mercredi 19 septembre 2007

Prince illumine le défilé de Matthew Williamson

LONDRES- Malgré ses trente ans de carrière, Prince n’a pas pris une ride, comme il l’a prouvé mercredi en ouverture du défilé de la collection été 2008 du couturier britannique Matthew Williamson, au cinquième jour de la London Fashion Week.
L’ex-roi de la pop –titre qu’il a toujours disputé à Michaël Jackson- a offert une entrée en fanfare en entonnant un titre pour marquer le début du défilé. Accompagné de musiciens jouant en direct, Prince a cependant préféré assurer en optant pour une version manifestement chantée en playback.
Lorsque la star a rejoint son banc sous les hourras de la foule, les projecteurs ont enfin pu se tourner vers les modèles présentés par le couturier britannique, Matthew Williamson. De retour à Londres après cinq ans d’absence, Williamson, dont la mode est le symbole du style "hippie chic", est aussi directeur de la création de la maison de luxe italienne Emilio Pucci depuis 2005.
« Je fais des défilés à New York depuis cinq ans maintenant et les affaires tournent plutôt bien là-bas. Cela fait vraiment plaisir de revenir dans la ville où j’habite et où se trouve mon atelier. Tout cela est assez excitant… », confiait-il peu avant son show.
Sur le podium, modèles courts et longs aux couleurs vives se succèdent. Le couturier est resté fidèle à son goût du détail en alternant habilement tissus imprimés et brodés. Tuniques, robes, hauts et pantalons aux motifs d’inspiration amérindienne défilent au son d’une musique électronique ultra-contemporaine.
Cette année, Matthew Williamson fête les dix ans de sa compagnie, créée en février 1997. A partir du 17 octobre, une exposition lui est consacrée au Design Museum de Londres. Le couturier de 36 ans possède sa propre boutique dans la capitale britannique et 150 points de vente à travers le monde.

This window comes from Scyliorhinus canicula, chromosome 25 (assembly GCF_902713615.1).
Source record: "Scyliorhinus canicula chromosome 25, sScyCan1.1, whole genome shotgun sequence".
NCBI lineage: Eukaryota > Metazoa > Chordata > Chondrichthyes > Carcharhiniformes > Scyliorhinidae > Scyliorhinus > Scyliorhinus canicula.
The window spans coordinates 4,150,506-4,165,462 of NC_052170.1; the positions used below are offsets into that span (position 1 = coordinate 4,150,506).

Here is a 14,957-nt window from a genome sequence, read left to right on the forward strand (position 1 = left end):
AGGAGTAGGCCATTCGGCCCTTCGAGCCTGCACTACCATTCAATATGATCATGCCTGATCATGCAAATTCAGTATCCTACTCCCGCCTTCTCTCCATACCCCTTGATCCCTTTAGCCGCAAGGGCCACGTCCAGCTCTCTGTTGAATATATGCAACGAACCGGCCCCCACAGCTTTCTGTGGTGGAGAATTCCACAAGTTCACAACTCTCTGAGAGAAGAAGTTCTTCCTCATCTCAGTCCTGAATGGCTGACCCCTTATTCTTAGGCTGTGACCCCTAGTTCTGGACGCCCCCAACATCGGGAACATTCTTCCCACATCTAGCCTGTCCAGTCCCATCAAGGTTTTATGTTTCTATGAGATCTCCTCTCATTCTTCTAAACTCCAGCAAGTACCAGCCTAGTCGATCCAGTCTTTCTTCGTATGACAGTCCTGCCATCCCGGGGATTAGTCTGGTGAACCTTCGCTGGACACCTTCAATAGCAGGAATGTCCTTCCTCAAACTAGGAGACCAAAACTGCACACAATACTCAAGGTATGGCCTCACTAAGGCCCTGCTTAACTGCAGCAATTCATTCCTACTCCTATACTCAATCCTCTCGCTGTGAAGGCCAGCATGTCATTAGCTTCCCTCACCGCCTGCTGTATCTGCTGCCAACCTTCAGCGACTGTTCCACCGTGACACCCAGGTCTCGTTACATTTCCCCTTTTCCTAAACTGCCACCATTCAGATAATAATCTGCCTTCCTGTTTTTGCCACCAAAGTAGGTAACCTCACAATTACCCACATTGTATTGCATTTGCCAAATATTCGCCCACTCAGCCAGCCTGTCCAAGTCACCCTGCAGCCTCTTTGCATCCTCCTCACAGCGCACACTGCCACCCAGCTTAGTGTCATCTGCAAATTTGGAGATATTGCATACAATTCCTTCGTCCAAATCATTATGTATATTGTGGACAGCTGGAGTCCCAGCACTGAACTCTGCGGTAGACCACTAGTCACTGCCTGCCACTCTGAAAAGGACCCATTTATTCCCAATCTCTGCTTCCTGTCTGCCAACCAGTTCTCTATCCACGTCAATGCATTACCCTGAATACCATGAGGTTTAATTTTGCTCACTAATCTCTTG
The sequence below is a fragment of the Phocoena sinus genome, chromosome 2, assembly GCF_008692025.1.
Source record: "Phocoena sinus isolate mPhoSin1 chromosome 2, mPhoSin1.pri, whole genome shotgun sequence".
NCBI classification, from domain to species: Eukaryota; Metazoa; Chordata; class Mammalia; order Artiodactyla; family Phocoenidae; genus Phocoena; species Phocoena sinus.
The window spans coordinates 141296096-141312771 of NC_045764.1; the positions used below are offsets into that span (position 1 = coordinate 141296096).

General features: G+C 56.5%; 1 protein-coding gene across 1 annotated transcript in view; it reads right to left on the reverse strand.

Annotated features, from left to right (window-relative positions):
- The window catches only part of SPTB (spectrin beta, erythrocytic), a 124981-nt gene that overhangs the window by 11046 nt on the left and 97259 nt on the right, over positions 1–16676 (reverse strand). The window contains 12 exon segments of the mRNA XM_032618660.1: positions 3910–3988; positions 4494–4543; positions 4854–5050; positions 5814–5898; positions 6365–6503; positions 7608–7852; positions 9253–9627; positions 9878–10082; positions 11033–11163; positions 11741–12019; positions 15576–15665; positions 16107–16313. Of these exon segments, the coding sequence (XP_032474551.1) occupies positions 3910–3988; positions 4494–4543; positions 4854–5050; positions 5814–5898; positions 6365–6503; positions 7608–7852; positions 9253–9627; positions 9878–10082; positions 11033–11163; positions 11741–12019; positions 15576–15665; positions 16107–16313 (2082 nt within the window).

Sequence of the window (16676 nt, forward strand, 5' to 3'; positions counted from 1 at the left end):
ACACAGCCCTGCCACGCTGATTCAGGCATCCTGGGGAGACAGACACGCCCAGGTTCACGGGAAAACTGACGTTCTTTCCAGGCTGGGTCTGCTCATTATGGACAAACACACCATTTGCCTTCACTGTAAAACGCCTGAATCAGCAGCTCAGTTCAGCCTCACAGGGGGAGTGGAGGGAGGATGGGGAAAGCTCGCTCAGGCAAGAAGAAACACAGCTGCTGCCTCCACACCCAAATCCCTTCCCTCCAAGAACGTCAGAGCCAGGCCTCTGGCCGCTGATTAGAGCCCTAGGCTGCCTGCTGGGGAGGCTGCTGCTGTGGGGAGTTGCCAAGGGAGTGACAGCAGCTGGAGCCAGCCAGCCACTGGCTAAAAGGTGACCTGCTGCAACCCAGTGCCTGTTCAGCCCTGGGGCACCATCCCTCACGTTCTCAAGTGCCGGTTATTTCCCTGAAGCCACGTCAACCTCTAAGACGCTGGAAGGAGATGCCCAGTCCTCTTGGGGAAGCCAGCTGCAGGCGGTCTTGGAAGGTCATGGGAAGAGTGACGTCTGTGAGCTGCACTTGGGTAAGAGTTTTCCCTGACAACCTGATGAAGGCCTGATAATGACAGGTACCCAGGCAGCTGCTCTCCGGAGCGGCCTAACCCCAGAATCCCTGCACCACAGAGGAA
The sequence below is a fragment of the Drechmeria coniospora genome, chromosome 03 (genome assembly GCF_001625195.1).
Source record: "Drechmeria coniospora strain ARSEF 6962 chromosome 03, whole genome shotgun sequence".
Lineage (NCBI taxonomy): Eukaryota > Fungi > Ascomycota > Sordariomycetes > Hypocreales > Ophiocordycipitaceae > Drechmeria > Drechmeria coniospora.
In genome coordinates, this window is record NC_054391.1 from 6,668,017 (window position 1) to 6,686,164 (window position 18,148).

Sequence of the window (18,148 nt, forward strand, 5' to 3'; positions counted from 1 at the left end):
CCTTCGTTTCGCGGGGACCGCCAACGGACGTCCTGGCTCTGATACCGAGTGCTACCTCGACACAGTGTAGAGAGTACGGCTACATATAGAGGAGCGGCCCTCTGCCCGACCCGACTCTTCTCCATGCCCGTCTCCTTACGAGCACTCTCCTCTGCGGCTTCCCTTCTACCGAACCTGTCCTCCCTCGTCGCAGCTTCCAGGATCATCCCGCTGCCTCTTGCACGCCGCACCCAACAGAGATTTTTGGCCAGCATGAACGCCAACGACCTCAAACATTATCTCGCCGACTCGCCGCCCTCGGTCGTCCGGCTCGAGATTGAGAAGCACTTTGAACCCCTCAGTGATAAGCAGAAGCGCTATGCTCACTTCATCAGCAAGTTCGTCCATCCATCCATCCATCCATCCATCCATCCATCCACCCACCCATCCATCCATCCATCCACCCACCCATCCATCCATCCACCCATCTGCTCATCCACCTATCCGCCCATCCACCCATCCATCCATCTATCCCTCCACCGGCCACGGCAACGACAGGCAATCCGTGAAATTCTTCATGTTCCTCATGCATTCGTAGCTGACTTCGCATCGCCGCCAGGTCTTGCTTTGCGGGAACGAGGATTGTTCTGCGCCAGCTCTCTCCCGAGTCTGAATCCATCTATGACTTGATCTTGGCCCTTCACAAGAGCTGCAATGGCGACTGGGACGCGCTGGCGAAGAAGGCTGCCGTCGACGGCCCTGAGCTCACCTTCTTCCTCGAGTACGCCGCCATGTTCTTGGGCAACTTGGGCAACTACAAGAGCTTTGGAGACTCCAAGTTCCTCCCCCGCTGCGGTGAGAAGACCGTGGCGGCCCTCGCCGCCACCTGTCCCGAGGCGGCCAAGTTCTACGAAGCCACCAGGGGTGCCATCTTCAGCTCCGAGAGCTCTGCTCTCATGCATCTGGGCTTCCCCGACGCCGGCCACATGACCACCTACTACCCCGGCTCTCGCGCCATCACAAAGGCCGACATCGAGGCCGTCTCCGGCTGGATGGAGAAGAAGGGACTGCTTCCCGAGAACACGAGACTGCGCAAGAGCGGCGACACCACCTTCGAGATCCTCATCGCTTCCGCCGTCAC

lundi 17 septembre 2007

DNA test for breast cancer: to test or not to test?

Breast cancer is the most common form of cancer among women today. Although the awareness has increased, it is still the second leading cause of cancer death in women.
According to figures from the World Health organisation, 1.2 million women were expected to be diagnosed with it in 2006. Some have decided to wage a war against the disease and opted for a possible cancer-free future with DNA testing.
For a few years, the DNA test has been able to reveal the percentage of risk for a woman of effectively developing a cancer. In the US, the number of women being tested grows every year. Those who have been tested call themselves "previvors".
Breast and ovarian cancers often run through several generations in a family. They originate in a defective copy of a gene known as BRCA1 - for British Cancer gene 1. Those bearing the mutant gene have 60 to 90% to develop breast cancer. Now, for women, the question is: does DNA testing ease or complicate life?
Some might say that having the chance of knowing the risk, how could one not do something about it? Indeed, DNA forecasts offer the first clues for how to deal with a serious disease that may never arise and gives an indication of the family turmoil that nearly always does.